Kirby Smart's focus is on football as Georgia prepares for North Carolina

Smart talks state of UGA football (2:05)

Georgia head football coach Kirby Smart joins The Paul Finebaum Show to discuss the Bulldogs' quarterback and running back situations going into Week 1. (2:05)

ATHENS, Ga. -- Eight arrests.

Two dismissals.

A seemingly never-ending quarterback battle.

A suspension involving a player with a substance abuse problem.

Concern on the offensive and defensive lines.

A battle at left tackle.

Relatively unproven receivers.

A controversial graduate transfer.

The health of all-everything back Nick Chubb.

A depth chart loaded with 17 ORs at starting positions.

These are some of the noteworthy events for first-year Georgia head coach Kirby Smart, who now has to get his 18th-ranked Bulldogs prepared to play offensive-happy No. 22 North Carolina at the Georgia Dome on Saturday.

Welcome to life as a head coach at a major university, Kirby. The days of lying low as a defensive coordinator in the mighty shadow of Nick Saban are over. You have weekly press conferences with the icky media and you've turned into somewhat of a CEO of a storied SEC program -- which just so happens to be your alma mater.

Old friends and acquaintances have been constantly pulling at you, while you try to run the program that you both so dearly love.

All of this is happening straight ahead and in Smart's peripherals, but as the season creeps closer, Smart has his blinders on. In fact, he's had his blinders on since they started true UNC game prep last week. All the "noise" has seemingly dissipated in Smart's bubble. With only a few days left until UNC's arrival, Smart and his football team are purely in football mode, and it's glorious.

"I really think I've been focusing on football since we started off," Smart said during his weekly press conference on Monday. "This is anticlimactic for me because we've already been in game week.

"To be honest, my focus has been on this team and getting this team better. There's a lot of things I can't control outside that that have nothing to do with the outcome of the game. So we're focused on the guys that can play, and that's what we're doing.”

This is exactly what you want from your rookie head coach. Whether his subconscious agrees with the words is up for debate, but you could tell by his relative saltiness on Monday. He's tired of questions and ready for answers.

"It's not hard to motivate them for the first game," Smart said.

His players agree. They're tired of hitting each other and tired of going through the motions. For them it's simple: line up and play.

"It's another team we can hit that we're not going to have to help up off the ground because it's not our teammate," wide receiver Terry Godwin said. "We're going to go out there and have fun and play ball."

But make no mistake about it, the ravenous culture associated with being a Georgia and SEC fan will make losing Saturday's game that much more difficult for Smart. That's when the walls of those blinders start to slowly crumble. When your school's last coach was fired for not being better than the 9-plus wins he averaged per season over 15 years, an opening loss to an ACC team in the state of Georgia won't win the new guy many friends. Sure, UNC has the offensive playmakers to run circles around anyone, but that'll mean squat to fans.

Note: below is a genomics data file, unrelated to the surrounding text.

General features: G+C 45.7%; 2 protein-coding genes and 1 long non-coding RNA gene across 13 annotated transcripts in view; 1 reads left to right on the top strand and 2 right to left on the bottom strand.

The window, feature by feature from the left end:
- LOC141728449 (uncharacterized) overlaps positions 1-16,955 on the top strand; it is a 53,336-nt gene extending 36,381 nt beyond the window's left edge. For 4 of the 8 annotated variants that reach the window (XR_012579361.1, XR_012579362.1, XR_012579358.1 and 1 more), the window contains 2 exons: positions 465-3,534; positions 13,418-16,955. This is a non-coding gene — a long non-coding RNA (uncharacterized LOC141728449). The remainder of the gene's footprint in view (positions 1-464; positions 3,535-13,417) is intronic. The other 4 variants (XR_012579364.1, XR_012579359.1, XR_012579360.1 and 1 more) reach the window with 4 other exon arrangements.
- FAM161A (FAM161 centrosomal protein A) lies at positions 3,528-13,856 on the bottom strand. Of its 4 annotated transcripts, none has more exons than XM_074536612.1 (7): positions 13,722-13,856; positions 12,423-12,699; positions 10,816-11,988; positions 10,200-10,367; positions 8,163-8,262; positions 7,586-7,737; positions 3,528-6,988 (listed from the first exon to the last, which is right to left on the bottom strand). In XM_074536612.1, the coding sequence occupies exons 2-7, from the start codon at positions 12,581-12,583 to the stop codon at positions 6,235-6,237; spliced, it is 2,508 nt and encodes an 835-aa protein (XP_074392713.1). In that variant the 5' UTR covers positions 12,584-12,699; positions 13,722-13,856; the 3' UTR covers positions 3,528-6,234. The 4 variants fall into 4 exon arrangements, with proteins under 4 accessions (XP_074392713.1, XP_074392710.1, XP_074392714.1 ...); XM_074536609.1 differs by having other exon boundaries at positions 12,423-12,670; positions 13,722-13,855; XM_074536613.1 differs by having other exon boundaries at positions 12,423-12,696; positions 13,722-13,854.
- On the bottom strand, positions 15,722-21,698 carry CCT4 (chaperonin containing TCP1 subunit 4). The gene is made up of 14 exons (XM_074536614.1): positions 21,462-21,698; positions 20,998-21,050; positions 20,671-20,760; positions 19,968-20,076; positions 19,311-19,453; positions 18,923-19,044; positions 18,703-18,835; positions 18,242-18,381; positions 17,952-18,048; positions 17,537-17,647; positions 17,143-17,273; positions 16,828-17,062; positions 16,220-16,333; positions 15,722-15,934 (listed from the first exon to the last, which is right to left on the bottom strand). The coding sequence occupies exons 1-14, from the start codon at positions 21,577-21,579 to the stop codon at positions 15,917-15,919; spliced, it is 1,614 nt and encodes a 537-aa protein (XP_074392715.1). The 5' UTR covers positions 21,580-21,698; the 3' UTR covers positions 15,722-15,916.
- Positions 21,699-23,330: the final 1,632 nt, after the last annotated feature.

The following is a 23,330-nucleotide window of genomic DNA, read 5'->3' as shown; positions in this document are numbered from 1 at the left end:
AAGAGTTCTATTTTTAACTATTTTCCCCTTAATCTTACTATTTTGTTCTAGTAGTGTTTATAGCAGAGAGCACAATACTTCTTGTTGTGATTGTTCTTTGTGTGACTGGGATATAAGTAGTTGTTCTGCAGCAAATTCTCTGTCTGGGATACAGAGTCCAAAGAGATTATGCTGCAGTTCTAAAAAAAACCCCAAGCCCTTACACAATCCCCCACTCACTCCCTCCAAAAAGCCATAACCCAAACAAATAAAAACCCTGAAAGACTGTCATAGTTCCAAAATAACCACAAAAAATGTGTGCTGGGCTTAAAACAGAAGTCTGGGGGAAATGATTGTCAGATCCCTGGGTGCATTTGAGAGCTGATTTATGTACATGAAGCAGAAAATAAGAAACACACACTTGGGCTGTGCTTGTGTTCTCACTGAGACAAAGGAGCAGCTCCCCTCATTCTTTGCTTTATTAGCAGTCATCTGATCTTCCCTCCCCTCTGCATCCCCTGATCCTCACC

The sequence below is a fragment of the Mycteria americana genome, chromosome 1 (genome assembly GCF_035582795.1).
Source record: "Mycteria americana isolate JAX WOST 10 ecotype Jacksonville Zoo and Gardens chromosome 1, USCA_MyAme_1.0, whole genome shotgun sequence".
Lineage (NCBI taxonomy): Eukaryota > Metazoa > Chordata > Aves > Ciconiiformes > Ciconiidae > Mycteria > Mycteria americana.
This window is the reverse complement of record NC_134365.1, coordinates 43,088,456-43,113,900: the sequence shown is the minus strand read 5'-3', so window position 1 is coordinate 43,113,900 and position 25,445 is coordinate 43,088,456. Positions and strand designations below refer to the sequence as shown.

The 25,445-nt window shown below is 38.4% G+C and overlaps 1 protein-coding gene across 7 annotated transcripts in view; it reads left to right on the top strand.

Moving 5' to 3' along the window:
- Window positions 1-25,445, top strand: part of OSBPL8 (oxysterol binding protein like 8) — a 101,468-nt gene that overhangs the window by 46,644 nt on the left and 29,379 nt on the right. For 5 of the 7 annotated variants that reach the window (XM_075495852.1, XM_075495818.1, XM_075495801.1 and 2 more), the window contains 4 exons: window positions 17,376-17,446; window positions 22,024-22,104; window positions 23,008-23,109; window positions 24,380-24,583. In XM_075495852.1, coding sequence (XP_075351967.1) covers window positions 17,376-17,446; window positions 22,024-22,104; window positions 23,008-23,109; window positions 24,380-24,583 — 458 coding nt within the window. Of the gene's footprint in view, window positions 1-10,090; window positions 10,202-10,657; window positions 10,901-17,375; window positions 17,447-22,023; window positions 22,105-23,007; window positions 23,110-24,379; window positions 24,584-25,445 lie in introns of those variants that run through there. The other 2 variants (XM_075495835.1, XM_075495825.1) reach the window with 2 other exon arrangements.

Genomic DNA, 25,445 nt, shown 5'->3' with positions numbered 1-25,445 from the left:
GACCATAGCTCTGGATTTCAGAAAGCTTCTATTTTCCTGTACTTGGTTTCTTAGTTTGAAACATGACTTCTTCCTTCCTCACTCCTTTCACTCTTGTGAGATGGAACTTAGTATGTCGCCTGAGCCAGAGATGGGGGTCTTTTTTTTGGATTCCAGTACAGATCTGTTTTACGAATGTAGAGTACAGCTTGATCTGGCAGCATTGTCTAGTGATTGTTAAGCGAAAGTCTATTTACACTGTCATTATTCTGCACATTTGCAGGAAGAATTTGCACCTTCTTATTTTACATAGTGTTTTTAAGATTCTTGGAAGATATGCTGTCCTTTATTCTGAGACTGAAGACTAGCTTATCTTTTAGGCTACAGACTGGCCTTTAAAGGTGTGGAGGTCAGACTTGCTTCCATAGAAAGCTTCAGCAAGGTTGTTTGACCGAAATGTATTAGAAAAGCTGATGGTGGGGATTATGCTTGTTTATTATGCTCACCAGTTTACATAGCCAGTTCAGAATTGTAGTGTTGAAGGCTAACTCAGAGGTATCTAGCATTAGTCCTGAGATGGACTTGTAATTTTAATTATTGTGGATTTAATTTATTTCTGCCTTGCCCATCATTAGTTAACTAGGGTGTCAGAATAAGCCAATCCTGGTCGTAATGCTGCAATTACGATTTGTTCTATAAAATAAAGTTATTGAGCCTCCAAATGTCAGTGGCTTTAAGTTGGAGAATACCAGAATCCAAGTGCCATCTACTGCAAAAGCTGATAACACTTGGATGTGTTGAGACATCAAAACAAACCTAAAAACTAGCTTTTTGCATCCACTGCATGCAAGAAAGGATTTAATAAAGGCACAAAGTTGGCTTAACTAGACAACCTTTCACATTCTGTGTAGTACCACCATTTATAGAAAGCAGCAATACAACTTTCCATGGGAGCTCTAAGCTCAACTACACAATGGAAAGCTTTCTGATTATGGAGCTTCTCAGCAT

You start fast or you hear the chirps early and often ... even if a loss to UNC would have zero effect on the Bulldogs' SEC title hopes.

However, a win will not only liven the fan base, it'll inject a healthy dose of confidence into a team still surrounded by questions. With Ole Miss and Tennessee looming, a win over UNC will go a long way. It'll go even further for true freshman Jacob Eason if he is in fact the man under center and those thin lines.

But even with all that is swirling in the ether, Smart isn't paying it any mind. His tunnel vision shows an outward confidence about Saturday. In fact, he thinks the actual pregame prep and in-game work is tougher on the coordinators than the head man.

“For me, the amount of pressure that I've put on myself as a defensive coordinator for the last 10, 11 years, I really believe there's a lot more decisions that go into that position than the head coach," Smart said. "There's 70 plays in a game and you gotta call 70 defenses. It's a lot different when you're the head coach and you're deciding timeouts and to go for it on fourth down or not, you know, the things the head coach has gotta decide. It's a lot different.

"When it comes to game day, I think the confidence in what we've done up to this point allows me to be comfortable with where we are.”

Defensive coordinator Mel Tucker has the task of figuring out UNC's uptempo attack, which returns just about all of its top playmakers from a squad that averaged nearly 500 yards and 40.7 points per game last year. Smart can defer more and concentrate on other aspects of his team.

There's a lot for Smart and his team to digest in the next few days, but it's a relief to finally have a real game, and there's no doubt where their focus is.

"If we kick off in Alaska, we'll be ready," defensive lineman DaQuan Hawkins-Muckle.

"I'm as ready as you can be."